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Dual forms of malnutrition in the same households in Malaysia--a case study among Malay rural households.
Asia Pac J Clin Nutr 2003; 12(4):427-37AP

Abstract

This report is a part of a multi-centre study in Asia on the problem of dual forms of malnutrition in the same households. In Malaysia, the prevalence of underweight and stunting persist among young children from poor rural areas. Overweight in adults, especially women from poor rural areas has been reported in recent years. Thus, this study was undertaken in order to assess the presence of the dual burden of underweight child-overweight mother pairs in a poor rural community. Out of 140 Malay households identified to have at least one child aged 1-6 years and mother aged above 20 years, 52.1% of the mothers were overweight, 15.7% of the children were underweight, 27.1% stunted and 5% wasted. Socio-economic background and food intake frequency data were collected from 54 underweight child/overweight mother pairs (UW/OW) and 41 normal weight child/normal weight mother pairs (NW/NW). Compared with the overweight mothers, a higher percentage of the normal weight mothers had received secondary education, were employed and with a higher household monthly income, although these differences were not significant. Patterns of food intake of the mothers and children appeared to have more similarities than differences between the UW/OW and NW/NW groups. Quantitative dietary intakes for 2 days using 24-hr recall and physical activity energy expenditure over the same period were assessed in a sub-group of UW/OW and NW/NW mothers and children. The NW/NW children showed significantly higher intake of total calories, fat and riboflavin than the UW/OW counterparts. Mean energy and nutrient intake of mothers from both groups were not significantly different, although the NW/NW mothers showed higher intake adequacy for total calories and most nutrients. While most of the mothers from both groups reported having no chronic illnesses, about half of the children in both groups had infections, especially gastrointestinal infections, over a 2-week period. Energy expenditure from physical activity for both UW/OW and NW/NW mothers and children did not differ significantly. This study confirmed inadequate intake of total energy and nutrients as the major factor for underweight in Malay children from rural areas. However, assessing intake and physical activity by interview methods were not sensitive enough to overcome perceived problems of under-reporting of energy intake and over-estimation of energy expenditure, especially by overweight subjects. Further investigations on a larger sample are necessary to understand the family dynamics leading to the double burden of malnutrition within the same household.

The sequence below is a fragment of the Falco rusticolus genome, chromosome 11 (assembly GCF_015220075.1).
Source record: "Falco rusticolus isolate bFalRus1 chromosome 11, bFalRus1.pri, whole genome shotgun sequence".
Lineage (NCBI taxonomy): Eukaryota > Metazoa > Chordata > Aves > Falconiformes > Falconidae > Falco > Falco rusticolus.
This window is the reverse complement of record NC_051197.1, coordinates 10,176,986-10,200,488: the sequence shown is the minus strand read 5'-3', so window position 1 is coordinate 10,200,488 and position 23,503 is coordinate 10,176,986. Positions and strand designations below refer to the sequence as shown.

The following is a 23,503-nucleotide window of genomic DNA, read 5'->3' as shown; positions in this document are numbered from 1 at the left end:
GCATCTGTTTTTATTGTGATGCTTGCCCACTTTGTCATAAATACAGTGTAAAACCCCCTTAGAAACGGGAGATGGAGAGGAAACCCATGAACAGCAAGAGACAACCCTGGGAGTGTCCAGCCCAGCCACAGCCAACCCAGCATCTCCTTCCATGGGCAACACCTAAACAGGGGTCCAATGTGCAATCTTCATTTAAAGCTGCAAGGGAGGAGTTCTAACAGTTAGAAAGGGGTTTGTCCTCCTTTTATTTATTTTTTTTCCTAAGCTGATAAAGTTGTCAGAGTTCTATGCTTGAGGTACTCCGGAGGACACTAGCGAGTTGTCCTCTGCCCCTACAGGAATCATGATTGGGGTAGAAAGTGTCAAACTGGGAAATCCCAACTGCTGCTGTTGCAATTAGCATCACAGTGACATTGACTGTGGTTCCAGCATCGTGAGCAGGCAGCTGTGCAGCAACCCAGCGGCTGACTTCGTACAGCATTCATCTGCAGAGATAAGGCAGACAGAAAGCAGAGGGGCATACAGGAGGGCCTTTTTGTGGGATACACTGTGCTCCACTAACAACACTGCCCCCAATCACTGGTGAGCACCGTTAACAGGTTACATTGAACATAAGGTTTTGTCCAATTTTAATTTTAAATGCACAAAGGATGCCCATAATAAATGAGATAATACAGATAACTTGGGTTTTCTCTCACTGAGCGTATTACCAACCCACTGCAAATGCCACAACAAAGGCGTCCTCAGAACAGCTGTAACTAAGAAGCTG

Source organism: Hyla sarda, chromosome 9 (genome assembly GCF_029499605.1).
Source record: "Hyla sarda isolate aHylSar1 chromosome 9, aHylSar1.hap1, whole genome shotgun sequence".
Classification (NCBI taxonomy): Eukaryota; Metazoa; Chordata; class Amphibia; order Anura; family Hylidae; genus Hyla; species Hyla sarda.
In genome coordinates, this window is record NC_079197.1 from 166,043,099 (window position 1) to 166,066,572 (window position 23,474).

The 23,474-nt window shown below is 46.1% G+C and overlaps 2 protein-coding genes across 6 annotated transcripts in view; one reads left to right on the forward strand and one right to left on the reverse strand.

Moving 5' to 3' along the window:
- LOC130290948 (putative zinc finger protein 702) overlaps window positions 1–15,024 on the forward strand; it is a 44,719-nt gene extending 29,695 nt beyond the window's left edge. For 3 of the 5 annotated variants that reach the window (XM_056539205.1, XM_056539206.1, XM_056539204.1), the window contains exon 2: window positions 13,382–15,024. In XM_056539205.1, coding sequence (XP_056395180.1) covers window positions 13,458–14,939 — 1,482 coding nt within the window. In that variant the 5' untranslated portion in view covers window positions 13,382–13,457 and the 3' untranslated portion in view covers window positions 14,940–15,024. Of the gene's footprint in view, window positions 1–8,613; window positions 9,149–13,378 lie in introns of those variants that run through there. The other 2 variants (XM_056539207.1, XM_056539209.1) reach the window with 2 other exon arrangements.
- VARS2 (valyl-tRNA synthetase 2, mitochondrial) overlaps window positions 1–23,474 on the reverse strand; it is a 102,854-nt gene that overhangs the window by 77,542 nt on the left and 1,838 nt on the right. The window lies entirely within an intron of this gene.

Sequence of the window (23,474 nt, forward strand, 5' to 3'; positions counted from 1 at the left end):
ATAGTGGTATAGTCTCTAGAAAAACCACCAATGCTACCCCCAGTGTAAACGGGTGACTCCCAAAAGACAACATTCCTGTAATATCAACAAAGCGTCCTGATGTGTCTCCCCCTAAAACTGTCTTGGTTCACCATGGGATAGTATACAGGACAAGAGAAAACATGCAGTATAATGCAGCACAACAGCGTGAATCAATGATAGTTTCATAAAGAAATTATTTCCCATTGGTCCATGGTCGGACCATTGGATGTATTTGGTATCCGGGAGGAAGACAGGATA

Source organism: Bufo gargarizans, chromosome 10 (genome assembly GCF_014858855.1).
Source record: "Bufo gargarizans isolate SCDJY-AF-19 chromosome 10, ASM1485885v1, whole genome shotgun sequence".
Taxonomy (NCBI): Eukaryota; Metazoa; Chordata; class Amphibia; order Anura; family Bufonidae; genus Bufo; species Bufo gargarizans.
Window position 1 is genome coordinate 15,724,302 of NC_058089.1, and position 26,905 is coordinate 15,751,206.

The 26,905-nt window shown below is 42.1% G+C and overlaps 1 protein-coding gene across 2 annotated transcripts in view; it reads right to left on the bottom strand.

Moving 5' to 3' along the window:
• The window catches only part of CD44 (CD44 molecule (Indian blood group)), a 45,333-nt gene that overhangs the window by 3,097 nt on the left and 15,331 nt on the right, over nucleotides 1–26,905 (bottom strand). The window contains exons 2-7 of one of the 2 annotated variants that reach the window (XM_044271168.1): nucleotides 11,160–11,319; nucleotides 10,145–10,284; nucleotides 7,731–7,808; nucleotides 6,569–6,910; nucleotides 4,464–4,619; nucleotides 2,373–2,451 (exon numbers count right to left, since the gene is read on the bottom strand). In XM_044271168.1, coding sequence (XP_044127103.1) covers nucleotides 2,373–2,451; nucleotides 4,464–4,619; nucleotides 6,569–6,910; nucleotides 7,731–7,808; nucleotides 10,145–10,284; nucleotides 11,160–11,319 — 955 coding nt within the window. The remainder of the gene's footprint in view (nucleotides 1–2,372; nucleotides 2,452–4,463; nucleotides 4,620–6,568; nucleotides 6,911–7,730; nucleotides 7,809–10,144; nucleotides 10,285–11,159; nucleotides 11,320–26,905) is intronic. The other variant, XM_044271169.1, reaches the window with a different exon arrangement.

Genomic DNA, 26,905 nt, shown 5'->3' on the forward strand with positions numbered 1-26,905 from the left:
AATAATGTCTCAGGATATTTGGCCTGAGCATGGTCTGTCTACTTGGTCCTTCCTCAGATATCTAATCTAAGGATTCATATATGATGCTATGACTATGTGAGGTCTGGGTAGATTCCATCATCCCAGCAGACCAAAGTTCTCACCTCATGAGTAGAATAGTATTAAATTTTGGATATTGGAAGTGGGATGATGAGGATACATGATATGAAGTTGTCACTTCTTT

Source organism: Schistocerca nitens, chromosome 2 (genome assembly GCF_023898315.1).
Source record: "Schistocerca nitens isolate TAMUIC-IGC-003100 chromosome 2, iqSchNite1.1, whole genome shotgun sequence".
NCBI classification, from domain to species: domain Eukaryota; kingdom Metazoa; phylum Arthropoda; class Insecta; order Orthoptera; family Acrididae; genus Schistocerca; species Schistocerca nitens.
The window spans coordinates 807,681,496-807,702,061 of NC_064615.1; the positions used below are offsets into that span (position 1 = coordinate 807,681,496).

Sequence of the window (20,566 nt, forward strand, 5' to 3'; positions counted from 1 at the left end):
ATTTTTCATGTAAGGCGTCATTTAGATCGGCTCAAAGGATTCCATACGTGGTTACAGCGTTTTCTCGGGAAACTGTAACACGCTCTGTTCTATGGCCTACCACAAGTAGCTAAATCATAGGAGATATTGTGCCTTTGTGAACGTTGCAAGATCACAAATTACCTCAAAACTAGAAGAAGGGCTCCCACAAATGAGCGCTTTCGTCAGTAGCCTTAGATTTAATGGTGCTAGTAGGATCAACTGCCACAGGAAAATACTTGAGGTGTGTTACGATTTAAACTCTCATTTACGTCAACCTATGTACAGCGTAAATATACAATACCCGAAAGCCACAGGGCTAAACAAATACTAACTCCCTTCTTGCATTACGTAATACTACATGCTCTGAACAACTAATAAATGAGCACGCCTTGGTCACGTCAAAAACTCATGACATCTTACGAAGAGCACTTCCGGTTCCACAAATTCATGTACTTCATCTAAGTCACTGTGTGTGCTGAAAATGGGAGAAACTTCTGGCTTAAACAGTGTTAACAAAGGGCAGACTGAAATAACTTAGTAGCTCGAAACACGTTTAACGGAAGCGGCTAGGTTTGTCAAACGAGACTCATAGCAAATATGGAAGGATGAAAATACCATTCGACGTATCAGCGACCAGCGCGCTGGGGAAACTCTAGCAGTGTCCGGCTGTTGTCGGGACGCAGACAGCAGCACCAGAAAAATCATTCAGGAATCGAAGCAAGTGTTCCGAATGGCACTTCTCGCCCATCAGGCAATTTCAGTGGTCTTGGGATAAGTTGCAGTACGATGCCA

Authors+Show Affiliations

Department of Nutrition and Health Sciences, Faculty of Medicine and Health Sciences Universiti Putra Malaysia, 43400 Serdang, Malaysia. khorgl@medic.upm.edu.myNo affiliation info available

Pub Type(s)

Journal Article
Research Support, Non-U.S. Gov't

Language

eng

PubMed ID

14672867

Citation

Khor, Geok Lin, and Zalilah Mohd Sharif. "Dual Forms of Malnutrition in the Same Households in Malaysia--a Case Study Among Malay Rural Households." Asia Pacific Journal of Clinical Nutrition, vol. 12, no. 4, 2003, pp. 427-37.
Khor GL, Sharif ZM. Dual forms of malnutrition in the same households in Malaysia--a case study among Malay rural households. Asia Pac J Clin Nutr. 2003;12(4):427-37.